Gravel yards annoy me. I’ve driven around Las Vegas and Albuquerque, both places of considerable aridity that depend greatly upon the Colorado River. Gravel has come to dominate the front yards in both places. In Vegas, they pay people to remove their grass. I’ve seen a lot of gravel. Yuck.
Driving around metropolitan Denver, I see more and more gravel, too. Candelas, the giant subdivision that sits on a table just short of where the prairie sweeps up into the foothills of the Rocky Mountains, has hulking houses big enough to be gymnasiums, crowded together like rugby players in a scrum. The yards are not quite opposite, but close, the space devoted to turf pinched by gravel and cobbles and water-stingy shrubs.
Is this good or bad?
As in most things, there are two sides to this story. Both sides emerged during a session sponsored by Patty Limerick’s Center of the American West on Tuesday. The webinar was the first of four sessions focused on the twin topics of water and energy. Whether those two topics actually pair very well, I’m not too sure since I started Big Pivots in January, choosing to use the tag line of “Energy and Water Transitions in Colorado and Beyond.” Limerick also wonders about the pairing, as became evident in that first session.
Eric Kuhn began his career at the intersection of energy and water, serving as an electrical engineer aboard nuclear submarines in the U.S. Navy and working as a nuclear start-up engineering for the Bechtel Power Corp. Then, on whim, he applied for a job with Glenwood Springs-based Colorado River Water Conservation District.
In the nearly 40 years since, he has become among the foremost experts about the Colorado River, a topic that annually inspires yet another book or three. Kuhn has written a book, too, along with water journalist John Fleck, “Science be Dammed: How Ignoring Inconvenient Science Drained the Colorado River.” It deserves to be on the top shelf of Colorado River books.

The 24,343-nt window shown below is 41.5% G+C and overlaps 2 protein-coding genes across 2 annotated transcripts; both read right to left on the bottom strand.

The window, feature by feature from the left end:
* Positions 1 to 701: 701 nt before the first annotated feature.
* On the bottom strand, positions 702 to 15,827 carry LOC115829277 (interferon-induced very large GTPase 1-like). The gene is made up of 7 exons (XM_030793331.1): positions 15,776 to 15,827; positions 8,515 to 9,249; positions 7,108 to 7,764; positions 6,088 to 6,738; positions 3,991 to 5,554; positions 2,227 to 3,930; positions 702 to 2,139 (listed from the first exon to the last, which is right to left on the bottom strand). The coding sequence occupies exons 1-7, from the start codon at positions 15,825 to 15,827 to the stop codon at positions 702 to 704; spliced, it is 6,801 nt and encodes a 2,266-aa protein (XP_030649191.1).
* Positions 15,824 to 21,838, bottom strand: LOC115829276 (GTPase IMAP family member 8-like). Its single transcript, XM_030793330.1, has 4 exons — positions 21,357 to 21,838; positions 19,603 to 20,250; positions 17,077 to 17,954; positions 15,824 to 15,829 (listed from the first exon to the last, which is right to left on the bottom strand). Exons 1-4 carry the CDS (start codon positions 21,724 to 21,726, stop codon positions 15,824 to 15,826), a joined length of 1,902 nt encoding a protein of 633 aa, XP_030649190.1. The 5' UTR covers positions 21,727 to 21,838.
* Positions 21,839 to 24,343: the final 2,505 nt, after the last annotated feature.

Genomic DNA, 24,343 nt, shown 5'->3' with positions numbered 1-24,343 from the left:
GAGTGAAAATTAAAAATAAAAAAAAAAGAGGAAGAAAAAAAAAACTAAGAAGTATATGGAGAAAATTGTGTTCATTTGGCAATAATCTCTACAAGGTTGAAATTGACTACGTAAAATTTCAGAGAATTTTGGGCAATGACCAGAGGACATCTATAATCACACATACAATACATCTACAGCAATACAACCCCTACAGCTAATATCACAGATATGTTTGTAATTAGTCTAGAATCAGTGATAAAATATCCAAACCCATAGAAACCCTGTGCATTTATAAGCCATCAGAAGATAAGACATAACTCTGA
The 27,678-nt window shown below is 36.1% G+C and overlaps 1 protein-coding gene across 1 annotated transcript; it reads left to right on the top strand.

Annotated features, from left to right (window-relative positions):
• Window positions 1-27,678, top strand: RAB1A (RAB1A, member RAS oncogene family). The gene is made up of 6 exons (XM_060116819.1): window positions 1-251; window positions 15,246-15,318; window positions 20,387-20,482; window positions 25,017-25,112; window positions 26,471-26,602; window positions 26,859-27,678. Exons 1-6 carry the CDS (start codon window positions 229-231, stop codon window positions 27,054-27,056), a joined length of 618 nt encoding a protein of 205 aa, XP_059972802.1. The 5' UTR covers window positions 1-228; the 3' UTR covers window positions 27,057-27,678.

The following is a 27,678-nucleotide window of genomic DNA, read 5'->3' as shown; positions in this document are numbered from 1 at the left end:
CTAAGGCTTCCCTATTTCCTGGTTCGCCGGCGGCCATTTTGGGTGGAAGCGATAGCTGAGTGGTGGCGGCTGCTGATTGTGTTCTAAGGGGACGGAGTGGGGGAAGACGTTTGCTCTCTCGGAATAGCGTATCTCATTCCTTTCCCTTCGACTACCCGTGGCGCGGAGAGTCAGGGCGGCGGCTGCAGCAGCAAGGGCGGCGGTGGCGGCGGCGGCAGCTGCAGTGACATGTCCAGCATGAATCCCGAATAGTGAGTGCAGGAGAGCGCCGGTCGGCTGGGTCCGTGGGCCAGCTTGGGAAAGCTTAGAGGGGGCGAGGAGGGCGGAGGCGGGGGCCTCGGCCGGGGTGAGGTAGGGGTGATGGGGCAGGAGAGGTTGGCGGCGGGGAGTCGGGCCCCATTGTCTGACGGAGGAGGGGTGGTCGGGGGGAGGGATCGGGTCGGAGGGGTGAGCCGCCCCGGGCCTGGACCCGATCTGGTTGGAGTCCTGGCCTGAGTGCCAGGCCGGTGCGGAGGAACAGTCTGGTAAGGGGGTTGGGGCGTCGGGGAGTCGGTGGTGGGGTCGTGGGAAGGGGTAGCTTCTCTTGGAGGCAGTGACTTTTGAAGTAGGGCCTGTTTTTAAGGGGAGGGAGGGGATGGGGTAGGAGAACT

See my review here.
In that book, Kuhn and Fleck document how the Colorado River was divvied up based not on what the river could be expected to yield, given the scientific evidence, but rather what the power brokers from across the basin (and from Washington D.C.) preferred to believe it would. They make a case that the Colorado River development reflected rotten public policy.
Kuhn managed to be both grim and hopeful. “What we know is that in the future there will be less water than there is today, and we’re using every drop today,” he said of the Colorado River. “And in the future there will be less. That means people in the future will use less.”
Who exactly will use less? Two-thirds of the Colorado River is used for irrigation, and another one-sixth or so is for municipalities and for tribal reservations, and the rest goes to evaporation from these big reservoirs.”
And, as he said, it could get worse. Instead of the 17.5 million acre-feet (or more) presumed by the Colorado River compact, the river in a time of warming climate will produce 10.5 or 11 million acre-feet—even as environmental problems, such as struggling fish populations, and other environmental repercussions of dewatering are becoming more apparent.
This is from the Aug. 14, 2020, issue of Big Pivots. Go HERE to subscribe.
Grim indeed, right? Well, maybe not. The future is bright because of conservation, conversation and collaboration,” he said. “As human beings we learn how to use less water than we have.”
Las Vegas is the shining star. In 2000 it was using 320,000 acre-feet of water. Since then, the metropolitan area has nearly approached a population of 2 million—and the water use has declined. It has banked water in Arizona. Really.
“The future of the Colorado River is all about grass: water for parks, grass or lawns. If we can manage grass, we can live with the water supply we have,” he said.
Cities along the Front Range of Colorado, he said, have yet to hit the same stride as their hotter, more arid siblings.
“If you look at the progress made elsewhere in the world, the Front Range hasn’t even dared to restrict lawn sizes or pay people to take out their turf,” he said.
This is from the Aug. 14, 2020, issue of Big Pivots. Go HERE to subscribe.
Where does this subdivision called Candelas fit into this narrative? I’m not sure. Arvada gets 78% of its water from Colorado River tributaries via Denver’s Moffat diversion network in the Fraser and William Fork Valleys.
But what gives somebody in Montrose the right to have a half-acre front yard while somebody in Arvada can have one about the size of a trampoline. This discussion can go on for a while – and, in fact, has been going on for decades.
Organizers of conferences or their pandemic-equivalent Zoom sessions can safely return to this topic again and again, because it will never be answered to everyone’s great satisfaction.